A mixed bag – continuing a pianists theme and leading into some Mingus via Roland Kirk and Eric Dolphy... but first just to mention that it is Thelonious Monk's birthday today... born 89 years ago... perversely, none of his work today... I post plenty anyway - with more to come soon. So...
First up - Mal Waldron. Not so far from Monk, maybe... For me, immortalised in Frank O' Hara's poem about the death of Billie Holiday, 'The Day Lady Died.' (Text here...).
'then I go back where I came from to 6th Avenue
and the tobacconist in the Ziegfeld Theatre and
casually ask for a carton of Gauloises and a carton
of Picayunes, and a NEW YORK POST with her face on it
and I am sweating a lot by now and thinking of
leaning on the john door in the 5 SPOT
while she whispered a song along the keyboard
to Mal Waldron and everyone and I stopped breathing.'
The last two lines especially just hit... anyway... this is Waldron playing with a trio – the old Sonny Rollins tune 'Airegin' – introduced slowly and obliquely before the tempo ups. Fleet runs - some nice re-quoting and re-aligning the tune back and forth. Monkish... Some surging left hand thunder and right hand eloquence before a fast walk from the bass – solid nothing fancy four on the floor – leading into drums and fours with the piano – Waldron pounding out some thumping figures in response. Restates the theme and slows into a rhapsodic section as the bass and drums drop out briefly. Then speeding up again - a fascinating deconstruction/reconstruction of this well known piece. Waldron spent many years in Europe where he sadly died a couple of years ago (in Brussels) and often displayed his considerable versatility in his duets with Steve Lacy (I have a live concert of the two of them I will post some selections from soon).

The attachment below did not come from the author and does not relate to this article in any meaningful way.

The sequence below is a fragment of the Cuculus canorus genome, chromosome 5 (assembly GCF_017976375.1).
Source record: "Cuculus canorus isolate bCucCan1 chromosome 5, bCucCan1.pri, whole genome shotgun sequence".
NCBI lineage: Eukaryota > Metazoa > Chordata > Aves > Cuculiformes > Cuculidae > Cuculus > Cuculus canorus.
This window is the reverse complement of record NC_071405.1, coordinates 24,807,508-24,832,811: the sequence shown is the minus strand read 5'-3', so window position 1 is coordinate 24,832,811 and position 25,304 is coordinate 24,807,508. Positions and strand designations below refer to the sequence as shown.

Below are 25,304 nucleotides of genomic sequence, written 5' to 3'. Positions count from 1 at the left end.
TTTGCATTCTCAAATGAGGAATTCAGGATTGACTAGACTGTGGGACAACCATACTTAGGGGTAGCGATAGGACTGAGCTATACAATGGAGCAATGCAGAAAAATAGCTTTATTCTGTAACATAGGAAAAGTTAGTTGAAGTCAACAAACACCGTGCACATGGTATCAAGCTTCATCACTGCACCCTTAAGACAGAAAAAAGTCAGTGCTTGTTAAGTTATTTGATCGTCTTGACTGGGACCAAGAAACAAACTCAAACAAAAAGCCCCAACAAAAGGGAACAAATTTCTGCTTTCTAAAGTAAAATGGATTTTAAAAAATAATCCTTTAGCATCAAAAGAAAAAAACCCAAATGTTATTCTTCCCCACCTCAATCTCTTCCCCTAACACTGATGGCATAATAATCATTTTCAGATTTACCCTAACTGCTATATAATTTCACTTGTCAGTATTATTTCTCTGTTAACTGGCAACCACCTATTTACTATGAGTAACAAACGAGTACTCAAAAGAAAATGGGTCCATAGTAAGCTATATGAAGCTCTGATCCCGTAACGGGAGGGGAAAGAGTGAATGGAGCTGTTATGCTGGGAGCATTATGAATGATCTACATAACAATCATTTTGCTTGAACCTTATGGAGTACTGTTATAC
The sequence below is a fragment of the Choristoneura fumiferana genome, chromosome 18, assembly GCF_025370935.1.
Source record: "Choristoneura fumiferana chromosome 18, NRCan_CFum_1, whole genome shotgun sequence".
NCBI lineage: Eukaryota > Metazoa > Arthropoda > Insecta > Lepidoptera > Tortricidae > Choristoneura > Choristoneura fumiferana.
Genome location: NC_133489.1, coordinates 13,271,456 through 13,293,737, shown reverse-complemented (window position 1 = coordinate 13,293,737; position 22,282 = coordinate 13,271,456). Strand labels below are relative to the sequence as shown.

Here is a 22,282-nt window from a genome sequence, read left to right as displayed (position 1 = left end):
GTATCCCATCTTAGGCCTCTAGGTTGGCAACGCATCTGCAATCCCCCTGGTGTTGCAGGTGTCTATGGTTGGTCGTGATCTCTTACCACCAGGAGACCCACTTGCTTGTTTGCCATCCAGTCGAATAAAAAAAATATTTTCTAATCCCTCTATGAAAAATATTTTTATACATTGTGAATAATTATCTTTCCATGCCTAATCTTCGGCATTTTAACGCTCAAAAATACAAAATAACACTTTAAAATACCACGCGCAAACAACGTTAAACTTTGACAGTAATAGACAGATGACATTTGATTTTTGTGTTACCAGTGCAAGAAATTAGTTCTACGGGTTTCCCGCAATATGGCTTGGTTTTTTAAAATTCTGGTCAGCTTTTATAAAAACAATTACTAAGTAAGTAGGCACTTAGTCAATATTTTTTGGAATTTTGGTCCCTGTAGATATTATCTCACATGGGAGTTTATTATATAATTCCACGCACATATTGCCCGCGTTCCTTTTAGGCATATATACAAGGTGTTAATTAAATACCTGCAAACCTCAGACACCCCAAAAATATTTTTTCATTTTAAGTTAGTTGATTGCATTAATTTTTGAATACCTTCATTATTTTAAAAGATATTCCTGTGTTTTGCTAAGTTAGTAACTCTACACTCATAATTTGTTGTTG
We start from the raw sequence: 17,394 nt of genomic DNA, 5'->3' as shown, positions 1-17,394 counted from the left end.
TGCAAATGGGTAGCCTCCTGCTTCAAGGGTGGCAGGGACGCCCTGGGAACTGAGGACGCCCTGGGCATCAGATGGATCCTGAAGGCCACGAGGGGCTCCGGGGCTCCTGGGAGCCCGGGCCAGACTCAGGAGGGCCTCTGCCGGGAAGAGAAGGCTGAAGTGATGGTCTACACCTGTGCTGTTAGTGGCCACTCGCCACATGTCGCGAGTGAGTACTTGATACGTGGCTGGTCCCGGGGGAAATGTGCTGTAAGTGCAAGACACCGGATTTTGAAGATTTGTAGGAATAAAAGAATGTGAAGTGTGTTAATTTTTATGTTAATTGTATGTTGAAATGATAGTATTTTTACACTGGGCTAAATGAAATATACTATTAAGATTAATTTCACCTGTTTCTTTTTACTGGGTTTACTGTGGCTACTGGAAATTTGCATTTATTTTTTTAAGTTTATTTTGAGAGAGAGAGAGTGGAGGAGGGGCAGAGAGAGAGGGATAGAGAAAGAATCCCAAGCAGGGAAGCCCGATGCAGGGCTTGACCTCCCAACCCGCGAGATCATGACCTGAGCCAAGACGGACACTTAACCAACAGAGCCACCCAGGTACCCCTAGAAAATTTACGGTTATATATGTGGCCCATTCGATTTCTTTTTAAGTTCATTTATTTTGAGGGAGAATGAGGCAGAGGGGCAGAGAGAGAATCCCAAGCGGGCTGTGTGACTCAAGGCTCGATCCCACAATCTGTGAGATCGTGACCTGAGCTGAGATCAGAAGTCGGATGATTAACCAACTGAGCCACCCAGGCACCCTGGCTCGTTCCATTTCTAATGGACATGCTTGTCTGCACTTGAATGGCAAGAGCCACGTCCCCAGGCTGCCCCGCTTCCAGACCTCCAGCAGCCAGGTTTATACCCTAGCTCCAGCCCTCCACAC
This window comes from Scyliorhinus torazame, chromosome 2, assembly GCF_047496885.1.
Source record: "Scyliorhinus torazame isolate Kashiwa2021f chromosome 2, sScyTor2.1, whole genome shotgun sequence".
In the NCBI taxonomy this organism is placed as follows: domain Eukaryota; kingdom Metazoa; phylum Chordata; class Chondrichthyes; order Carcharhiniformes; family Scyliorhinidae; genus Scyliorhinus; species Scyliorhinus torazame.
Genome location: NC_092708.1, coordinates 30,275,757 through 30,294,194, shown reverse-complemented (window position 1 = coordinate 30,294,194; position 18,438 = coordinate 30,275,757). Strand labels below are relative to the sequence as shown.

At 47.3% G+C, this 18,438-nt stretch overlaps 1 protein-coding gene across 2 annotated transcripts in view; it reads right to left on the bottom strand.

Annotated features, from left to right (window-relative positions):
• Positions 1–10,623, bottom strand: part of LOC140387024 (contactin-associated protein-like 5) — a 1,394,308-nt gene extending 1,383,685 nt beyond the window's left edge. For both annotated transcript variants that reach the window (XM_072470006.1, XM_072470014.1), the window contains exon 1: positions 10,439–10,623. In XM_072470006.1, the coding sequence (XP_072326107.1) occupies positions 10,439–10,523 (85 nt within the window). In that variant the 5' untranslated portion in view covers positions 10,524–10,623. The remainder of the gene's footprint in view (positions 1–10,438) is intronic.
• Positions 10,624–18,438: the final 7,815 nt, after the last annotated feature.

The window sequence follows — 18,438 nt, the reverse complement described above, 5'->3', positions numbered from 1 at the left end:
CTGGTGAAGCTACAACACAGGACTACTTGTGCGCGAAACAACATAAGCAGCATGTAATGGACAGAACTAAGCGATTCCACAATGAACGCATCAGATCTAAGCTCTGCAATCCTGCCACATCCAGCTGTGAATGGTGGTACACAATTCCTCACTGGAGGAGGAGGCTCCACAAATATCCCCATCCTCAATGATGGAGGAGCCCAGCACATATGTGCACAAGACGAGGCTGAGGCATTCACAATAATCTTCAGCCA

Duke Jordan had been around... he made his first record session in 1945 with the splendidly named Floyd Horsecollar Williams and came to prominence in the Charlie Parker quintet a couple of years later (of which personnel, only Max Roach now survives). He also wrote the classic 'Jordu' – one of my favourite tunes - and went on to become an elder statesman of the keyboard art until his death recently (August 8th 2006) in Copenhagen at the age of of 84. This is a slow reading of 'Here's that Rainy Day,' complete with archetypal bop quote early in - 'Jingle Bells.' Well, it was getting near Christmas – this was recorded in late November 1973. Classic modern jazz piano from a master. There is a good obituary/appreciation of his life here...
Art Tatum – the master of them all? Who knows... I don't go in very much for saying that so and so is the best or the greatest – but he is surely very near the top of the tree if not at the pinnacle. This is solo Tatum, playing 'Willow weep for me.' Dazzling as ever – teasing in the middle eight as it seems he is about to go into a stride bass a couple of times but holds back. Later this surfaces for brief sections of a few bars - enough to establish the strong rhythm underneath but interestingly continually disrupted by torrents of notes. Tatum pretty much had it all...